David Pieterse Schuyler

David Pieterse Schuyler was a Dutch-born member of the Schuyler family. He was a fur trader, Alderman of Albany and merchant. Schuyler was born in the Republic of the Seven United Provinces, in 1636 as the son of Pieter Tjercks and Geertruyt Philips Van Schuylder, his brother was Philip Pieterse Schuyler, the progenitor of the Schuyler family, the ancestor of the descendants of founding father Alexander Hamilton with his wife Elizabeth Schuyler Hamilton. Schuyler was married to Catharina Verplanck in 1657 at the New Amsterdam Dutch Church, daughter of Dutch-born Abraham Isaacsen Verplanck and French-born Maria de la Vigne, they had 8 children between 1659 and 1678. David Pieterse Schuyler died before 29 Nov 1692, his wife Catharina died between 1699, when she petitioned for an addition of 14 feet to her lot, 1709, when the lot was occupied by her sons Their children included Myndert Schuyler, Mayor of Albany and David Davidse Schuyler, a fur trader as well as a Mayor of Albany. Judge Peter Schuyler was born April 18, 1659.

He married niece of Margaretta Schuyler, wife of Philip Pieterse Schuyler. They had 7 children, he died on March 7, 1696 at the young age of 36. Catylyn Schuyler was born in 1659, she married Johannes Abeel. She was the great-grandmother of Cornplanter. Geertruyt Schuyler grew up in Albany, she had 6 children. She was a regular baptism sponsor at the Albany Dutch Church. In 1688, she was named an heir in the will of her father. Abraham Davidse Schuyler was born August 16, 1663, he married Geertruy ten Broeck, the daughter of Major Dirck Wesselse ten Broeck, Mayor of Albany. Two of Geertruy's brothers married daughters of Hendrick van Rensselaer, he represented his fathers trading interests in the Indian Country. They had five children, he lived with the Seneca people for a while, but when his father died he returned to Albany to take care of the business. In 1709, he and his cousin Pieter Schuyler as well as 4 Mohawk chiefs went to see Queen Anne, he died on July 1726 after a brief illness in Seneca country.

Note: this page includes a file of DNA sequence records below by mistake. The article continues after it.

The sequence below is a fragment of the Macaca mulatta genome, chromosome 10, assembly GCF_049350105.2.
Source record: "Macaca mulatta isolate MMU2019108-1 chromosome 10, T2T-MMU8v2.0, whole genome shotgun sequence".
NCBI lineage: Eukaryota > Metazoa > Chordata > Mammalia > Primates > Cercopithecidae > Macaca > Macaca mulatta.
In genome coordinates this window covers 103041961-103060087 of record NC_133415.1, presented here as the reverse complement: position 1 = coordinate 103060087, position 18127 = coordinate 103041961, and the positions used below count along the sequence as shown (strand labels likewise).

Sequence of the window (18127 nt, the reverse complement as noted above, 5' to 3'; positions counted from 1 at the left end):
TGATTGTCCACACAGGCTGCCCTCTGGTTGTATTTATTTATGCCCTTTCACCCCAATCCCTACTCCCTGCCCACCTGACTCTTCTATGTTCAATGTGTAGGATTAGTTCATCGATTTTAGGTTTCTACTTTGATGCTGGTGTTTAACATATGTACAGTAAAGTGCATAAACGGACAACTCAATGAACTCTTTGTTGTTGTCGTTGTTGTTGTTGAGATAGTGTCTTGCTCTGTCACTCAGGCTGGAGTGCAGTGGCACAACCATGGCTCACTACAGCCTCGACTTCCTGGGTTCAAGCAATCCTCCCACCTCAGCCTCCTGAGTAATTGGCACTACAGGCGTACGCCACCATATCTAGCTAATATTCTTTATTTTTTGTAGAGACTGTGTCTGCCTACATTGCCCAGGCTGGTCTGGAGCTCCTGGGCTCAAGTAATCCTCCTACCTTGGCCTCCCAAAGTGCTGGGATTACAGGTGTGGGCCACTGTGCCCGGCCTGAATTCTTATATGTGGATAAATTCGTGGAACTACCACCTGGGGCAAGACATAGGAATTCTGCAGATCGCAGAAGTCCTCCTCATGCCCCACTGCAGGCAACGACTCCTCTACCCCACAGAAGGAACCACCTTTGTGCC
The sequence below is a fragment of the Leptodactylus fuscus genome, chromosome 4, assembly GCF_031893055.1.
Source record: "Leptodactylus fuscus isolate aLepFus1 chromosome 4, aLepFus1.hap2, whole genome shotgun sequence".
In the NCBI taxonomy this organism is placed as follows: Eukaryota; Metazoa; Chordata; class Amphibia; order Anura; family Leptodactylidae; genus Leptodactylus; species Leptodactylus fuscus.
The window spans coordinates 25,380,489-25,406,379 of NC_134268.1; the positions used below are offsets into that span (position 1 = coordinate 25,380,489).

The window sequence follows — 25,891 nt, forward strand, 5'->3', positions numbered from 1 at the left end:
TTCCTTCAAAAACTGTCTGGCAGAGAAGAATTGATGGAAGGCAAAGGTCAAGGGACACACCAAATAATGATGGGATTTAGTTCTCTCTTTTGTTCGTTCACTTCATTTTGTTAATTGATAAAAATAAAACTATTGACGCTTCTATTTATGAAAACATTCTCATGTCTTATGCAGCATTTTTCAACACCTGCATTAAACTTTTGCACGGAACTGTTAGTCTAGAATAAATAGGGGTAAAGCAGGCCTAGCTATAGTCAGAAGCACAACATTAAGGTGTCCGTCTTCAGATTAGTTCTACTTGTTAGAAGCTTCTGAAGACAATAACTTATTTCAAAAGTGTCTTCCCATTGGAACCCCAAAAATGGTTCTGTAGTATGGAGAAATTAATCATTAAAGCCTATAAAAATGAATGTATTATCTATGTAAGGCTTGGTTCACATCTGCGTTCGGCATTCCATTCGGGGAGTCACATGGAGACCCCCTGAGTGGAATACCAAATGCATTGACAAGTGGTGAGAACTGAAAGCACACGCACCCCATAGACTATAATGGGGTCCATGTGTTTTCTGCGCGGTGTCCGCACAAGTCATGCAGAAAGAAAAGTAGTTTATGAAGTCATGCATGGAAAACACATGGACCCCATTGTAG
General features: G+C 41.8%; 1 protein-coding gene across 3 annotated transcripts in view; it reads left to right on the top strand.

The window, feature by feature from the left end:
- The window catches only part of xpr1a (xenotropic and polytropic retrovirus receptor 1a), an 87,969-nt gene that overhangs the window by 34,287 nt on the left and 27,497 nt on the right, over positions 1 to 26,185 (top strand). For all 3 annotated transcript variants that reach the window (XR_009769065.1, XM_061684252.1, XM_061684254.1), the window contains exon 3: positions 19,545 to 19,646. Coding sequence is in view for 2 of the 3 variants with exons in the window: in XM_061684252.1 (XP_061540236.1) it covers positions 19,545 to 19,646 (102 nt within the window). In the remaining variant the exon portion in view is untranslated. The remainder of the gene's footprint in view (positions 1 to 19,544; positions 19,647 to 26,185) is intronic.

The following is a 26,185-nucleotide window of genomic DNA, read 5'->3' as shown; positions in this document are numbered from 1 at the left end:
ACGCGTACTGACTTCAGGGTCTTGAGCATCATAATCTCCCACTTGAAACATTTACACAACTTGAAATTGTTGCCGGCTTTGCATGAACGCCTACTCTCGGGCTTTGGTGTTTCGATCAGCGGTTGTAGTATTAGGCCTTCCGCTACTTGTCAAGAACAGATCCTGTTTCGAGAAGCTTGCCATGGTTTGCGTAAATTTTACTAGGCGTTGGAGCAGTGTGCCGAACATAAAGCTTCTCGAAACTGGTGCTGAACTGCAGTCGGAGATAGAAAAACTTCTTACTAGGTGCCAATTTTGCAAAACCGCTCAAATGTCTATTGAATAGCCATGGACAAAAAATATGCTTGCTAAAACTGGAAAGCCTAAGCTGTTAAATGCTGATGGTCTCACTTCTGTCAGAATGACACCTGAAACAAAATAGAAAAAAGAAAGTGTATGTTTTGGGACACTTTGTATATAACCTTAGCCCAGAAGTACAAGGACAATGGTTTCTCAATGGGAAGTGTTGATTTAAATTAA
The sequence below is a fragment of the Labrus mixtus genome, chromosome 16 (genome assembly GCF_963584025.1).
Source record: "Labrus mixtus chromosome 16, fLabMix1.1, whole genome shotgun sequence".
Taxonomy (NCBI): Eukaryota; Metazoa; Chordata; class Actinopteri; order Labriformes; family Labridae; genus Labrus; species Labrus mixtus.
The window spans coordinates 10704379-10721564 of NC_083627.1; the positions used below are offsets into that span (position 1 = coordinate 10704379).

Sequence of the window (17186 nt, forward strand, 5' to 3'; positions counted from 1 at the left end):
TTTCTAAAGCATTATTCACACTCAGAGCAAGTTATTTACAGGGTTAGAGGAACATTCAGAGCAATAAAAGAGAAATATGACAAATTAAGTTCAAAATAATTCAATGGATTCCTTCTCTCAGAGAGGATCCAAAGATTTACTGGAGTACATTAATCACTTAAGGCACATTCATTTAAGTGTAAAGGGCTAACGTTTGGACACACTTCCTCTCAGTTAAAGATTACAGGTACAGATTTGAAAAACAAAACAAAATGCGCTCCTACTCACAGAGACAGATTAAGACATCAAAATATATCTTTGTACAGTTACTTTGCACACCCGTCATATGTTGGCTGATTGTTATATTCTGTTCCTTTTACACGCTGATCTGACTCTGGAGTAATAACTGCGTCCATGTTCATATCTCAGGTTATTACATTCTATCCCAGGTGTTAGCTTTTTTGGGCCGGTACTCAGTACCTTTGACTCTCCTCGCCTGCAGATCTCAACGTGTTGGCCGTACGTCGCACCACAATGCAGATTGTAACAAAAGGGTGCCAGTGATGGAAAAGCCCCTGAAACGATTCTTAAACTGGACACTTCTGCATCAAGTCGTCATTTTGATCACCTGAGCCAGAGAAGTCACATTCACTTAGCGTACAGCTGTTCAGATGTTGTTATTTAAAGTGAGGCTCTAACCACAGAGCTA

Maria Schuyler was born September 1666 in Albany. She married Dr. Hendrick van Dyck and they had four children, she died on June 1742 in Kinderhook, New York. David Davidse Schuyler was born June 1669 at Schuyler Flatts, he married the great granddaughter of Albert Andriessen Bratt. They had six children. Myndert Schuyler was born January 16, 1672, he married Rachel Cuyler and they had one child named Anna, who married Johannes de Peyster III. He served the Albany government as a juror, constable and mayor. Jacob Davidtse Schuyler was born June 14, 1675, he was married to Catharina Wendell. She died, so he remarried Susanna Wendell and they had two children. Beginning in 1697, he served the community as a constable for the third and as a firemaster and juror. In 1702, his third ward property was taxed at a rate comparable to a moderately successful merchant, he died on March 27, 1707 at the young age of 31. His second great-granddaughter, Maria Helen Roosevelt was the second great grandmother of First Lady Eleanor Roosevelt.

His great-grandson Johannes Abeel was the father of the Seneca war chief Cornplanter. Some of his other descendants and relatives married into families such as the van Rensselear family and the Roosevelt family. Schuyler family

Battle of KoŇ°are

The Battle of Košare was fought during the Kosovo War between the FR Yugoslav Forces and the Kosovo Liberation Army, the latter supported by the NATO air forces and Albanian Army. The battle was fought around Košare on the border between FR Yugoslavia and Albania from 9 April until 10 June during the NATO bombing of FR Yugoslavia; the KLA sought to enter Kosovo from Albania and cut off of the communication routes of the Yugoslav Army, take over of the region of Metohija. After days of heavy fighting, the Yugoslav Army kept the KLA from advancing into Kosovo. KLA insurgents managed to take the Košare outpost following a massive artillery barrage by the Albanian Army and NATO airstrikes of Yugoslav strategic sites, but were unable to break the Yugoslav Army's second line of defense; the KLA was supported by the Albanian Army and NATO. The Albanian Army supported with NATO with air support. On 9 April 1999, at 03:00, an artillery barrage began from the Albanian side of the border, aimed in the direction of the Košare military outpost, occupied by the Yugoslav Army.